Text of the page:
16. I want to say I can relate, but those words feel empty. You really did nail it. Recently I have started thinking that im going crazy. That I cant handle my emotions anymore, they seem to be suffocating me and I feel like I really am just going crazy.I hope that you stay strong. It gives me comfort knowing I am not the only one feeling this way, that there are others too, fighting back. Take care…

  17. Spending my life , from birth, around depression.

    will repost your crystal words… And making time our friend, staying the course and waiting, no other message is more important. The weather will change.

    thank you, Kait, much love.

  18. simply wonderful description to that sucking black vortex, depression, *hugs*

  19. Succinct, you nailed it. I want the whole world to read this.

  20. great post! You and I have something in common. You have your problem and I have a daughter with your problem so I can relate to your post on a personal basis. If you ask me how can I help you, I would not be educated enough to advise you except to say that this problem comes from the deep sources of your mind and it is these thoughts that are controlling what you think and do. Google the story of two wolves within to see where I am coming from. Good luck and I hope all things work out for you regards Brian

    • Thank you. It feels nice to be able to relate to others. I hope your daughter is doing well and I thank you for your advice and kind words πŸ™‚

  21. Extremely well put. I’m an author and I still can’t seem to get it right when I try to describe it. Ironically, it’s words from another movement that are my mantra when I’m feeling down, “It will get better,” “It’s not always going to be like this,” (that may be one I sort of made up). I try to remember to keep breathing, it will be okay. The thing that stopped me from actively thinking of suicide to suicidal ideation, which I can deal with, was when my baby sister was born, who is 23 years younger than I am. I wanted her to know me, and I knew if I did anything it would hurt her. I always managed to remember that somehow through everything. This is such a wonderful post.

    Would you mind if I reposted this on my blog? (with all credit to you) I’ve been ranting about politics, and I’m sure it would be a welcome change for my readers. But, while I’m not in a major depression one right now) everything that is happening in the world is pushing me close. I’m sure I’m not the only one. I have many friends who are authors and other creative types, especially susceptible to despression and bi-polar–one week, and I’m not exaggerating, at least five, and those are the ones who would admit it on their blogs, were having problems with depression. I had to quit my day job. People don’t understand it’s an invisible disability. Maybe because people with mental illnesses don’t want to accept them as “disabilities,” per se. I don’t know. It’s a huge topic in itself, and I do babble.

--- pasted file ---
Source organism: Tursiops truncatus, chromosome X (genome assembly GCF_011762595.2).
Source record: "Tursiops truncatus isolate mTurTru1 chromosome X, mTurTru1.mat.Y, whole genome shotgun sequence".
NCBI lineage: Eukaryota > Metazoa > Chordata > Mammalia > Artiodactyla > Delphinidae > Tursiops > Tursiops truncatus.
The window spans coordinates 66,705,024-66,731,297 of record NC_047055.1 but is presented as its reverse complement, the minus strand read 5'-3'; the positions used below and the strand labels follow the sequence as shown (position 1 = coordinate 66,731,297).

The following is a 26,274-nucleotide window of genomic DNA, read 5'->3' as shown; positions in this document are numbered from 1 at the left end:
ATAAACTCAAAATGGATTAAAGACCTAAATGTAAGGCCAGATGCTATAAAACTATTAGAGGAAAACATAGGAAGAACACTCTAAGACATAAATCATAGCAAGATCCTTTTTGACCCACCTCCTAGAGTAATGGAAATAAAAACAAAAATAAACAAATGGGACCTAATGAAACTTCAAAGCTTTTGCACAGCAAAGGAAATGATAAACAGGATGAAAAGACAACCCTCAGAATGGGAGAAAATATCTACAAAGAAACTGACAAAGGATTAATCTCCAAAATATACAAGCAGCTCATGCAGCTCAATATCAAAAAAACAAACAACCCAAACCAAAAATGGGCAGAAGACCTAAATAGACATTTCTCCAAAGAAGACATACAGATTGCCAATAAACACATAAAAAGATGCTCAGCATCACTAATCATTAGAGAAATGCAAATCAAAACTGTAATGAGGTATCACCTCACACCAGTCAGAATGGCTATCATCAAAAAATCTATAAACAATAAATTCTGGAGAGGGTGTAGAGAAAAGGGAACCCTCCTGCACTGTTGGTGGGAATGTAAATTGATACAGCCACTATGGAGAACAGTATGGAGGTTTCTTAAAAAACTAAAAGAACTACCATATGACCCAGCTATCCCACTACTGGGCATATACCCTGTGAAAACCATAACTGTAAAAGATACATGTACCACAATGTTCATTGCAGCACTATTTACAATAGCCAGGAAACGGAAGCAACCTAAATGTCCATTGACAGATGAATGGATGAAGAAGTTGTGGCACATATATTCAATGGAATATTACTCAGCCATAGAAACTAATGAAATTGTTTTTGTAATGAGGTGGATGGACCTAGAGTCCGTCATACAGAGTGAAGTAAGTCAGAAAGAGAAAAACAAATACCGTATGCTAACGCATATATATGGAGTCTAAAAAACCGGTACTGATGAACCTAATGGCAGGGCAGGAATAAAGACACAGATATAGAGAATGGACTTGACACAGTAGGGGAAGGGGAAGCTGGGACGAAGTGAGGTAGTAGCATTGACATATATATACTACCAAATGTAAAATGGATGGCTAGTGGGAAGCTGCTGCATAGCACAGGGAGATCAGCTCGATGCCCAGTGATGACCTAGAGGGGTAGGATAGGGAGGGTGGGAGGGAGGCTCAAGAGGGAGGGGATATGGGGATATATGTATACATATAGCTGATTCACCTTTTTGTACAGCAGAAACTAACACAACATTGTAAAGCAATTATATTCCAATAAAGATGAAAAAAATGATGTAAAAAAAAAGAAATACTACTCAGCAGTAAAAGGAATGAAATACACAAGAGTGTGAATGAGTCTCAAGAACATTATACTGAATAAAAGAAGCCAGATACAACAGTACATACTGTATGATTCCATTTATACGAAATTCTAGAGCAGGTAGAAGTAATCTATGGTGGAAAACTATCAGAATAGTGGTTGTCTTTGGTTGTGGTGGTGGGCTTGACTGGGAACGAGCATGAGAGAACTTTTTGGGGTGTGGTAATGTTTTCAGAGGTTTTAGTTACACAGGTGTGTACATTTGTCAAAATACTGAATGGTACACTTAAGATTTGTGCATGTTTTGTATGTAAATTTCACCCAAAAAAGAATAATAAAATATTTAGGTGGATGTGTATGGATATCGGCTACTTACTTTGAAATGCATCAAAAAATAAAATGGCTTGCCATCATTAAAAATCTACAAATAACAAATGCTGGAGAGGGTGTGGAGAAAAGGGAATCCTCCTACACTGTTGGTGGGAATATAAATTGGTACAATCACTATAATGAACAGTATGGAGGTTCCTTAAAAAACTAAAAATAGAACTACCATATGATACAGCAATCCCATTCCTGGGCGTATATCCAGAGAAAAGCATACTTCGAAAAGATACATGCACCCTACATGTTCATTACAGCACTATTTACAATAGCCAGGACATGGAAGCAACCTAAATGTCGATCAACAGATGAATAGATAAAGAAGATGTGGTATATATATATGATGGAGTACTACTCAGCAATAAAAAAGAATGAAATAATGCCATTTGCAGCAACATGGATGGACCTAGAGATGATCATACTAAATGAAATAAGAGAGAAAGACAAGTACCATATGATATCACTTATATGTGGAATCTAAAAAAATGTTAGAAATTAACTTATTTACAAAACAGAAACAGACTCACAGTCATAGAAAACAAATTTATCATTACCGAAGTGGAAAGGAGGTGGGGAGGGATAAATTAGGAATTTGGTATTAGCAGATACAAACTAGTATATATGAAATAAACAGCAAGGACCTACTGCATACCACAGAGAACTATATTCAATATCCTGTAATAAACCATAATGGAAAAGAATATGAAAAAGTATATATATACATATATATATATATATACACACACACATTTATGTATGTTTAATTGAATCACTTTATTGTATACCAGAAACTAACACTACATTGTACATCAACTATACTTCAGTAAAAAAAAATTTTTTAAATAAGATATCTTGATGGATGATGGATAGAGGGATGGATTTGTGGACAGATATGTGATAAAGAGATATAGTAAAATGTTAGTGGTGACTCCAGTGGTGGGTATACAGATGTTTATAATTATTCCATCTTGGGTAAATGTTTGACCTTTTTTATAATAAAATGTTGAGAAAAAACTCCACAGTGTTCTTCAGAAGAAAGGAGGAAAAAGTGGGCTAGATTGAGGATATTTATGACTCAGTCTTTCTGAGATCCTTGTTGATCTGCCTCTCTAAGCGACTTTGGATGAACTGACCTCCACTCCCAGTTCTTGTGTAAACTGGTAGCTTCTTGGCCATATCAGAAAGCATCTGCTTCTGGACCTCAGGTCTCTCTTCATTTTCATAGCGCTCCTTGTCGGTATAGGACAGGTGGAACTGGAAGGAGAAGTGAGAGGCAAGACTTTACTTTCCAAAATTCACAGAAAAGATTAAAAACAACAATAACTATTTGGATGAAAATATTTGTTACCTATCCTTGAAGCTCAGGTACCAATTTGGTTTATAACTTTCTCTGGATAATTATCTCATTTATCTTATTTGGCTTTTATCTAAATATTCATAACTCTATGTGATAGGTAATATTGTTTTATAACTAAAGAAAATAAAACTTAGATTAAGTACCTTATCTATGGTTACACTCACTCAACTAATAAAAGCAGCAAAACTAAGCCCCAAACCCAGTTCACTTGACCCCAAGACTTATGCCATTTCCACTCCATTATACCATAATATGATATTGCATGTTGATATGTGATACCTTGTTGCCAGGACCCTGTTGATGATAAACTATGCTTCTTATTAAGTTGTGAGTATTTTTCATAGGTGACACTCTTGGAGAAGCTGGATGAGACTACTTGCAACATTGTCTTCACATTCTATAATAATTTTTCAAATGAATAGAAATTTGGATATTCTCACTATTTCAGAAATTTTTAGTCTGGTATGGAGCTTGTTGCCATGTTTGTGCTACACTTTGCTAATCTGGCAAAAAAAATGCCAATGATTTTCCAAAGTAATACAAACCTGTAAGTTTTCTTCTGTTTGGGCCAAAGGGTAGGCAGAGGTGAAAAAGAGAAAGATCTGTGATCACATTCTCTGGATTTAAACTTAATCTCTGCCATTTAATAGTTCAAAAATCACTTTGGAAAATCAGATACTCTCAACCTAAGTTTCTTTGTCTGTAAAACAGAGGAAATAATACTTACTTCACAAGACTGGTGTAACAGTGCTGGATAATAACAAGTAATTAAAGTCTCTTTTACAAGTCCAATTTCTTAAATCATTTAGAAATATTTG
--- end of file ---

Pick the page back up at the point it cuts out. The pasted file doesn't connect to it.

My blog is: http://livinginmultipleworlds.wordpress.com/

    I was going to try to start another one, Living in Beautiful Worlds, concentrating on art, to try to help me realize all the beauty there is in the world as well. I haven’t gotten as far on that one.

    You are doing a wonderful job with this issue, and I feel absolutely no need to infringe (plus, people actually visit your blog) LOL It makes me very happy to see that someone is capably handling this issue–successfully. I was always sure no one would ever love me because of all of my issues, but I’ve been in a relationship for seven years and have been in others where it wasn’t an issue and not the reason we separated. I’ll stop babbling. I do that. I need severe editing as an author. πŸ™‚

    Thank you. You are definitely needed.

    • Thank you! I appreciate your comments and I feel flattered that you enjoy how I explain these topics. Sometimes I feel I am too simple, but it makes me very happy to see that others like it.

      I don’t mind at all if you want to re-blog this post or any posts of mine. That would mean a great deal to me actually. Thank you! I will definitely be checking out your blogs. I also love art as well! I wish you the best of luck in your writing and blogging endeavors. I also wish you luck and hope all is well in your relationship. 7 years is great!! Stay well and keep writing πŸ™‚

  22. Powerful and perfect words to describe depression. I wish you (and your fiancΓ©) all the very best. Take care. x

  23. You did a wonderful job of describing depression!! I just came out of a major depressive episode. You know it will pass, but it sure doesn’t feel like it! Way to go!

    • Thank you. I hope you are feeling better now. I, too just came out of an episode as well. It does appear to pass eventually which is good to keep in mind. πŸ™‚